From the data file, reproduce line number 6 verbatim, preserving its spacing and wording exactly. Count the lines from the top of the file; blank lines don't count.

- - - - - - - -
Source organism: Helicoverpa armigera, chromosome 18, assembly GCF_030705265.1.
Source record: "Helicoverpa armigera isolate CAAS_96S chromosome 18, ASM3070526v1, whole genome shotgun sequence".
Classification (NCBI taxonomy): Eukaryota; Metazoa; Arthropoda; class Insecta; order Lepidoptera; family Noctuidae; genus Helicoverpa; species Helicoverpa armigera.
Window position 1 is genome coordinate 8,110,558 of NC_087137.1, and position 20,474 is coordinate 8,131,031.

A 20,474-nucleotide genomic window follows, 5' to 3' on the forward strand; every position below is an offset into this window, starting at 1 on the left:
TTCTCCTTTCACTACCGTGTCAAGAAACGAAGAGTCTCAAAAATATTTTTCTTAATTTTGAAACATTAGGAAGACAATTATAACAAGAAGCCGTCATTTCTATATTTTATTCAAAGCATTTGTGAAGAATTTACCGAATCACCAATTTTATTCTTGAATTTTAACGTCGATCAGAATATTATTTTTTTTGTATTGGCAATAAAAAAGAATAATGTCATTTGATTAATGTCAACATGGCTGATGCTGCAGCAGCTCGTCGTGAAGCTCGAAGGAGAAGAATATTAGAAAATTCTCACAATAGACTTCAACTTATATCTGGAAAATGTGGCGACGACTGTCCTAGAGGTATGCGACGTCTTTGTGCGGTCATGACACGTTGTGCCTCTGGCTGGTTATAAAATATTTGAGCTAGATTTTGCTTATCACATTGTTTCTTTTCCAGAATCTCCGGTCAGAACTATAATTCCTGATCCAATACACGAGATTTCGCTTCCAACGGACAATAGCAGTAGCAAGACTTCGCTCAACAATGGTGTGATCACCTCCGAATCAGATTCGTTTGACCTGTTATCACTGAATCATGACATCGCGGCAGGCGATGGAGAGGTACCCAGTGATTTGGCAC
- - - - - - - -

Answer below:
TTCTCCTTTCACTACCGTGTCAAGAAACGAAGAGTCTCAAAAATATTTTTCTTAATTTTGAAACATTAGGAAGACAATTATAACAAGAAGCCGTCATTTCTATATTTTATTCAAAGCATTTGTGAAGAATTTACCGAATCACCAATTTTATTCTTGAATTTTAACGTCGATCAGAATATTATTTTTTTTGTATTGGCAATAAAAAAGAATAATGTCATTTGATTAATGTCAACATGGCTGATGCTGCAGCAGCTCGTCGTGAAGCTCGAAGGAGAAGAATATTAGAAAATTCTCACAATAGACTTCAACTTATATCTGGAAAATGTGGCGACGACTGTCCTAGAGGTATGCGACGTCTTTGTGCGGTCATGACACGTTGTGCCTCTGGCTGGTTATAAAATATTTGAGCTAGATTTTGCTTATCACATTGTTTCTTTTCCAGAATCTCCGGTCAGAACTATAATTCCTGATCCAATACACGAGATTTCGCTTCCAACGGACAATAGCAGTAGCAAGACTTCGCTCAACAATGGTGTGATCACCTCCGAATCAGATTCGTTTGACCTGTTATCACTGAATCATGACATCGCGGCAGGCGATGGAGAGGTACCCAGTGATTTGGCAC